And that is the right course. And the fact that we can do that, that we can tear ourselves away from our families, friends and co-workers; our sports, and yes, our theatre, heart-breaking as that is, demonstrates that even in our separations, we are collaborating at the highest level of our capacity, joining together to not only survive, for the vast majority of us will survive, but to protect the most vulnerable amongst us; the elderly, the weak, those who are compromised physically.

I am so proud to be human in a moment like this, to see our capacity for collaboration thriving at its most potent. It reminds me of what I love most about humanity; that when things are at their worst, we are at our best. And yes, there will be those who will think only of themselves, of profit, of power, and we will have to watch our the worst among us try to muck things up to serve their own interest, but my guess is, we will ignore them and go about the business of safe guarding our grandparents, and parents, our heritage. I started thinking of Shakespeare’s poetic celebration of man and womankind:

What a piece of work is man
How noble in reason,
How infinite in faculty,
In form and moving how
Express and admirable,
In action how like and angel,
In apprehension like a God,
The beauty of the world,
The paragon of animals.

Now I know Hamlet goes on to disparage mankind’s darker, mercenary, evil sides, but I keep hearing the wonderful setting in the musical Hair, and I think, “Yes!, we are all these things.”
And I am also proud to be a part of the Empathy Gym, to which everyone receiving this e-mail belongs. And I know that like myself, all of us who are a part of San Francisco Playhouse are practicing empathy in this challenging time.

We are dark now, but I know that all of the practice we have been doing in our glorious little room together inspires us to practice empathy and compassion while we are banished from our theatre. And I also know that we will be back. We will all return to our playhouse, to play, to laugh, to cry, to grieve, to celebrate the best of humanity, to look our weaknesses directly in the eye and vow to do better. I am so grateful for all of you who believe with me that we are on the right track, that the theatre we have created has served us well and will serve us again.

I would ordinarily not include an ask for donations in a newsletter and I promise not to make a habit of it, but if you are capable, I hope you will consider giving something to help Susi and me and our amazing staff to keep our fragile craft afloat through this unforeseen and unfathomable crisis.

We will defeat this enemy of mankind and learn humility in the process.
We will not let it take away our hope,
We will not give up our stories, our empathy, our compassion.

Love,
Bill English

P.S. Please write me at artisticdirector@sfplayhouse.org to share any thoughts you may have.

The post Notes from the Empathy Gym – April 2020 appeared first on San Francisco Playhouse.

]]>
https://www.sfplayhouse.org/sfph/notes-from-the-empathy-gym-april-2020/feed/ 0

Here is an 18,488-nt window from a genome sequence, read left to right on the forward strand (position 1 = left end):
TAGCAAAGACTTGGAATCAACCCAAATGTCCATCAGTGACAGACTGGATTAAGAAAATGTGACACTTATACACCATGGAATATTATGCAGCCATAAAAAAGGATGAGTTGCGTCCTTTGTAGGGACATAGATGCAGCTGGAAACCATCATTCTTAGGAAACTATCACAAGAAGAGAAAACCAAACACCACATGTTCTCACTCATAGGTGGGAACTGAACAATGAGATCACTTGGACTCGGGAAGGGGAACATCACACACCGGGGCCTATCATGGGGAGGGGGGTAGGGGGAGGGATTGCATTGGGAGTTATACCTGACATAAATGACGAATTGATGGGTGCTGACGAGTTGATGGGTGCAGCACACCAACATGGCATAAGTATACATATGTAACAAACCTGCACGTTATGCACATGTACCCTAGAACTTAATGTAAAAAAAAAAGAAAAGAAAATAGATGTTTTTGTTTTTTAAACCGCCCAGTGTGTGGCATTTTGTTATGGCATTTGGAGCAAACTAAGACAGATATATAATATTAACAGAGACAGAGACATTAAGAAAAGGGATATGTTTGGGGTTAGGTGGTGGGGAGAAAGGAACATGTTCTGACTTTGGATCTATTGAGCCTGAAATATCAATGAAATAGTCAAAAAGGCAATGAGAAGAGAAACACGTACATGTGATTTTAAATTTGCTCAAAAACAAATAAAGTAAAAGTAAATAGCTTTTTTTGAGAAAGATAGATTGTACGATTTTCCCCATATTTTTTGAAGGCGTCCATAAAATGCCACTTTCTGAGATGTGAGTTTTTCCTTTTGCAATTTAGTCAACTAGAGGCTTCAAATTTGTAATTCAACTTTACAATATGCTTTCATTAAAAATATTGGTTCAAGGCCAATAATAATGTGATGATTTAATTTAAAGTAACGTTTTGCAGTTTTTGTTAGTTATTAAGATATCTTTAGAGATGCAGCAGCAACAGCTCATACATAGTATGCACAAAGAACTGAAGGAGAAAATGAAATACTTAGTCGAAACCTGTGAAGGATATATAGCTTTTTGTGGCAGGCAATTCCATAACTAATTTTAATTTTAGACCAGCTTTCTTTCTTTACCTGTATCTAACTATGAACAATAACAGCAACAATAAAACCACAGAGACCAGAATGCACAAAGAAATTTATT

Real Women Have Curves: A Note from the Artistic Director https://www.sfplayhouse.org/sfph/real-women-have-curves-a-note-from-the-artistic-director/?utm_source=rss&utm_medium=rss&utm_campaign=real-women-have-curves-a-note-from-the-artistic-director https://www.sfplayhouse.org/sfph/real-women-have-curves-a-note-from-the-artistic-director/#respond Tue, 10 Mar 2020 19:26:03 +0000 https://www.sfplayhouse.org/sfph/?p=20895 Thirty years ago, in San Francisco at the Mission Cultural Center for Latino Arts, Real Women Have Curves by Josefina López was given its world premiere. In 2002, it was adapted into an award-winning film starring America Ferrera, which won the audience award for dramatic film at the Sundance Film Festival. The film was released ...

The post Real Women Have Curves: A Note from the Artistic Director appeared first on San Francisco Playhouse.

]]>
Thirty years ago, in San Francisco at the Mission Cultural Center for Latino Arts, Real Women Have Curves by Josefina López was given its world premiere. In 2002, it was adapted into an award-winning film starring America Ferrera, which won the audience award for dramatic film at the Sundance Film Festival. The film was released worldwide and the play has been given scores of productions across the country. We are thrilled to present the 30th Anniversary production, directed by Diane Rodriguez, former Associate Artistic Director at Center Theatre Group in Los Angeles.

The play has lost none of the contemporary relevance it had when it debuted in 1990. It returns to the San Francisco community at a time when immigrants face as much racism and danger as ever. Many immigrants still struggle with the fear of deportation and limited access to employment, which pose a great challenge to really feel as part of the larger community. The skilled women in the garment shop of Real Women Have Curves struggle to make minimum wage making dresses that will sell for hundreds of times what they are paid to make them. They still yearn for more but feel trapped in the sweatshop, doing the only thing they know to make a living.

The play also confronts the evils of “appearance culture” as it dominates and tries to define the self-esteem of these young Latinx women. Taught by local and national media, especially in the stereotype-driven world of Los Angeles, to think of themselves as not measuring up, they struggle against insidious standards of beauty to feel valued in their own skin. Real Women Have Curves was a ground-breaking work of art in this regard, taking on the destructive standards of beauty in our society and challenging the legitimacy of the ubiquitous fashion culture.

Ms. Lopez’s daring and revolutionary play is still relevant in its challenge of the hegemony of patriarchal systems. These women rebel against male dominance in the workforce by striking out on their own, to define both their own value in business and their own definition of beauty. They are pioneers who challenge us still to see through their eyes as they rise up to proclaim their skill and dedication to work, to uphold the value of their bodies and fight for their autonomy to define themselves outside the world of men.

– Artistic Director Bill English

The post Real Women Have Curves: A Note from the Artistic Director appeared first on San Francisco Playhouse.

]]>
https://www.sfplayhouse.org/sfph/real-women-have-curves-a-note-from-the-artistic-director/feed/ 0